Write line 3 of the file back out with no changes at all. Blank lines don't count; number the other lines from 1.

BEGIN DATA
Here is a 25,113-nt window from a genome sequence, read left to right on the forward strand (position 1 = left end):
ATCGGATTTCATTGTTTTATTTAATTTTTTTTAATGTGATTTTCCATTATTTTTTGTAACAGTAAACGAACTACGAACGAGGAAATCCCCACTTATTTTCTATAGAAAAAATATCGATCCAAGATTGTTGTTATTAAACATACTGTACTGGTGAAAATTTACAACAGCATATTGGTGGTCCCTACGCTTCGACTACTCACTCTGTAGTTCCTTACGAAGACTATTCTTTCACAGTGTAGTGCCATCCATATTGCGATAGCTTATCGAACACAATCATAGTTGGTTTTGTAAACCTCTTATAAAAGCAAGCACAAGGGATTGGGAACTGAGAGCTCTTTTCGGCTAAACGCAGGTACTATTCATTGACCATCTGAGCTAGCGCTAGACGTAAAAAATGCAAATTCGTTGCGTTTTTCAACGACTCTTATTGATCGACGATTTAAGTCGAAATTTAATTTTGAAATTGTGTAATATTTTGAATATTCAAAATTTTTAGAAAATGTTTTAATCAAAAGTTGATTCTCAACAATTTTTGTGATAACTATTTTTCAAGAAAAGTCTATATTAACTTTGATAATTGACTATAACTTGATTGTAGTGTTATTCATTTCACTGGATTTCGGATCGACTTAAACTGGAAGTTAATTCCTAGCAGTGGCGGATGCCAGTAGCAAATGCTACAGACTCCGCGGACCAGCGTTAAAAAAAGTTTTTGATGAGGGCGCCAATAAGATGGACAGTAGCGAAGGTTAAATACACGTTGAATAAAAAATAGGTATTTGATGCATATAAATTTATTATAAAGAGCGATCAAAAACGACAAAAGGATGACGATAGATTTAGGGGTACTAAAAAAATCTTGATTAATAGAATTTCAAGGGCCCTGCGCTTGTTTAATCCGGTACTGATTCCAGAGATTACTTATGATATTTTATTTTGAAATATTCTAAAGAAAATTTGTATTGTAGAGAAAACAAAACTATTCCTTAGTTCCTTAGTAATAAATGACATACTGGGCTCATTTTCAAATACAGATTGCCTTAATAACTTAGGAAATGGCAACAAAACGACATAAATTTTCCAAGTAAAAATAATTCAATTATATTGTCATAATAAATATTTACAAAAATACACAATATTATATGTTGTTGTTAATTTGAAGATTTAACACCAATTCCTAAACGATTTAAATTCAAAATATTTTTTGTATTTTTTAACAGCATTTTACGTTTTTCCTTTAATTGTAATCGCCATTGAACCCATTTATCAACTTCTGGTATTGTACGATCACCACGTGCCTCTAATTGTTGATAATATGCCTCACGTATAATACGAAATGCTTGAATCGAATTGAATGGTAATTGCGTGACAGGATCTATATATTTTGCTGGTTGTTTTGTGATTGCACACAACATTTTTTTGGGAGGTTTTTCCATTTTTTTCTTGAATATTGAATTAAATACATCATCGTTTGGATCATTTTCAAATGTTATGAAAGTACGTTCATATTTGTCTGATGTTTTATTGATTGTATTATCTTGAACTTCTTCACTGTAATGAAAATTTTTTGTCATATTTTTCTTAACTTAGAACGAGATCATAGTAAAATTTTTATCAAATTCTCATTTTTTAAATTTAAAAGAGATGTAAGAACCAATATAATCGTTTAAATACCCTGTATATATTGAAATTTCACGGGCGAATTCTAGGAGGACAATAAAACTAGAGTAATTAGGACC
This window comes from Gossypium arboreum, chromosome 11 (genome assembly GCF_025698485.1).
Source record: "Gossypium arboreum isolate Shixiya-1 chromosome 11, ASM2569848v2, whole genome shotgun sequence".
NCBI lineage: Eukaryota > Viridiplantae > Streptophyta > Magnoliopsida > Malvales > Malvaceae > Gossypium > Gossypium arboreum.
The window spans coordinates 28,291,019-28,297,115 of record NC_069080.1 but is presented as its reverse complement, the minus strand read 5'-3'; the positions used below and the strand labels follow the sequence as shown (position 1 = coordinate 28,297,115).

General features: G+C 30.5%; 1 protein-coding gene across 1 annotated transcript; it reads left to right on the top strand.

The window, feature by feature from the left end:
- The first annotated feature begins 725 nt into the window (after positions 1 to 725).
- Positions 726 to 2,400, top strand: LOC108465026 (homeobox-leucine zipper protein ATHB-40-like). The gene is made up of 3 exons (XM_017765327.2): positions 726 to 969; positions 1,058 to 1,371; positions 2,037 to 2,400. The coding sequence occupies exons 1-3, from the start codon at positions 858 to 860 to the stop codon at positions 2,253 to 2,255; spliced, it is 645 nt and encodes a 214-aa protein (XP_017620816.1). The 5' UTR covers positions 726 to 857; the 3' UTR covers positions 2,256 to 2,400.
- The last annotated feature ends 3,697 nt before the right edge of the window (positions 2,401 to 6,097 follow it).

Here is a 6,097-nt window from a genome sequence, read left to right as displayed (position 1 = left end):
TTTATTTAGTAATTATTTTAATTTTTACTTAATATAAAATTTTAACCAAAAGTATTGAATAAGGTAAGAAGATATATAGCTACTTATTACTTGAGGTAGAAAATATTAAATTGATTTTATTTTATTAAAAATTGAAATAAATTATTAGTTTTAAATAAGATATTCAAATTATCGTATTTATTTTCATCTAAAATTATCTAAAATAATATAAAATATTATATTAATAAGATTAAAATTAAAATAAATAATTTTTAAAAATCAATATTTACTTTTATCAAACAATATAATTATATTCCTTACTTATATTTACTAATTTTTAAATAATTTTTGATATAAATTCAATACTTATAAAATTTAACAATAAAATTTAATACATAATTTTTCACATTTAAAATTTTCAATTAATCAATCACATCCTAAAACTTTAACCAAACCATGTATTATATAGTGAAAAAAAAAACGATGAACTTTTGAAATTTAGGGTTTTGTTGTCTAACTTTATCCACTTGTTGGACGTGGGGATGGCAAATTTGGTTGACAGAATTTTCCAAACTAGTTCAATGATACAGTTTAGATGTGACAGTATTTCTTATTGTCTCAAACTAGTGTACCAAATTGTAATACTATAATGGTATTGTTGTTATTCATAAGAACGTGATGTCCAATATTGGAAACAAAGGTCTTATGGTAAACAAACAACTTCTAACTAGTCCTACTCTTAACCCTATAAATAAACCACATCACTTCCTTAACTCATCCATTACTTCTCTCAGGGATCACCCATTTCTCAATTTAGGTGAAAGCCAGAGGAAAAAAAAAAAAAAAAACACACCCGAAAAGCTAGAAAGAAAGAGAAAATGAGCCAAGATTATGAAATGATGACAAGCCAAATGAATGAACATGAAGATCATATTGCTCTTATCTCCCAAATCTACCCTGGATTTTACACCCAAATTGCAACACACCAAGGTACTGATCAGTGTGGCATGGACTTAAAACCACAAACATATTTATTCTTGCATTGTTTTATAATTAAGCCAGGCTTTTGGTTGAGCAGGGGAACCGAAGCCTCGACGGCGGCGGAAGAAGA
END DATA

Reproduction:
This window comes from Gossypium arboreum, chromosome 11 (genome assembly GCF_025698485.1).